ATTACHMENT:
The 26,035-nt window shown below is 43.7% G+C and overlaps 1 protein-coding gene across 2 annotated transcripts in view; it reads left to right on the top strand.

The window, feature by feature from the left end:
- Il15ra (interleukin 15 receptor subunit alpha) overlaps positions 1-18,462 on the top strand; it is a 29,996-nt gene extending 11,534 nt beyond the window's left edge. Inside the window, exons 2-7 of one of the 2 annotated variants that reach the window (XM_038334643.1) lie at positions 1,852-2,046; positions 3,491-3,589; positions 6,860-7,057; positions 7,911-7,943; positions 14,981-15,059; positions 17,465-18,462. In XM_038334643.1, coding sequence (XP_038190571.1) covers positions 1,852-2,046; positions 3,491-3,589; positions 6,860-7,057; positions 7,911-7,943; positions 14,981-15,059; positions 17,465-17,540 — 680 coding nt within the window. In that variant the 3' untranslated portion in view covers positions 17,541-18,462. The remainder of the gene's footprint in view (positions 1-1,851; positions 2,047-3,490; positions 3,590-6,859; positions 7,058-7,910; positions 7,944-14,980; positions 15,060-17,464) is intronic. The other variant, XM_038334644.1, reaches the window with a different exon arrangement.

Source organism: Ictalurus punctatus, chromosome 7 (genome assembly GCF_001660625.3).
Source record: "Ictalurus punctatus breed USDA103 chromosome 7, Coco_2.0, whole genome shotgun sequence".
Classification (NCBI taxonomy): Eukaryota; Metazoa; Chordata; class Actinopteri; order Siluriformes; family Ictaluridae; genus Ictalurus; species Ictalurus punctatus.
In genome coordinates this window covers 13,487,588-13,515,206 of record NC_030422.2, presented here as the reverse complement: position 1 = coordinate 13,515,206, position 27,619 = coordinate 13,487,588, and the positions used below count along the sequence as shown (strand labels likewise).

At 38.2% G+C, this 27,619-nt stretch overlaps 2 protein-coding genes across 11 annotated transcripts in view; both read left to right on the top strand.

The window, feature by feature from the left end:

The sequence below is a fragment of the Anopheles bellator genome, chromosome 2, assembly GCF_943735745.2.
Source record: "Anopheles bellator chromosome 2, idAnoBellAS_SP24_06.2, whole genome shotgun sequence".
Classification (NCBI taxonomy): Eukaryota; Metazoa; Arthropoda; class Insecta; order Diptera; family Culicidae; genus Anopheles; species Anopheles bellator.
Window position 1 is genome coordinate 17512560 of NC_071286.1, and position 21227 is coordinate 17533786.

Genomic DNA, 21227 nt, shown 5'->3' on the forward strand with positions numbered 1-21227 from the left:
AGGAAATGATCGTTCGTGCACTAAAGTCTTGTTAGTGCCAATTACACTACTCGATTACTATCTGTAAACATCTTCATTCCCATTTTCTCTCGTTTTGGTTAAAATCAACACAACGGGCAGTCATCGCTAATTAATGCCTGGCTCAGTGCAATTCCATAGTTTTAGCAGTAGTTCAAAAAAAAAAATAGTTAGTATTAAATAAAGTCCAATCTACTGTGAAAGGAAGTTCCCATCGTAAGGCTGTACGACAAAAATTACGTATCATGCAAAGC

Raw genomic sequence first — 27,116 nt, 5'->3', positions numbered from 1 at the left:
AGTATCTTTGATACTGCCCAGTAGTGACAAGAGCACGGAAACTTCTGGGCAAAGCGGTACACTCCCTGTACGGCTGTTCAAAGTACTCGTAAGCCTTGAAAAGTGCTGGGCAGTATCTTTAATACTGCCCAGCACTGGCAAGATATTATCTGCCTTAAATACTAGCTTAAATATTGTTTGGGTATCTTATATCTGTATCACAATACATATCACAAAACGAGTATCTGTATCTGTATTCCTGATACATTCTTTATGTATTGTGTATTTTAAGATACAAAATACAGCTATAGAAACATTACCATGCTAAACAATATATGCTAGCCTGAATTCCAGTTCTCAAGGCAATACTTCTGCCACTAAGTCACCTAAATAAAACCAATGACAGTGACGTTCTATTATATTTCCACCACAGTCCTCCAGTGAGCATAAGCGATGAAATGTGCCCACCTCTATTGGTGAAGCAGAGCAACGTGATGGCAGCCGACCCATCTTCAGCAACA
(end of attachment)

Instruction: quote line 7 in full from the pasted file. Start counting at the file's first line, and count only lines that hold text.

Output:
In genome coordinates this window covers 13,487,588-13,515,206 of record NC_030422.2, presented here as the reverse complement: position 1 = coordinate 13,515,206, position 27,619 = coordinate 13,487,588, and the positions used below count along the sequence as shown (strand labels likewise).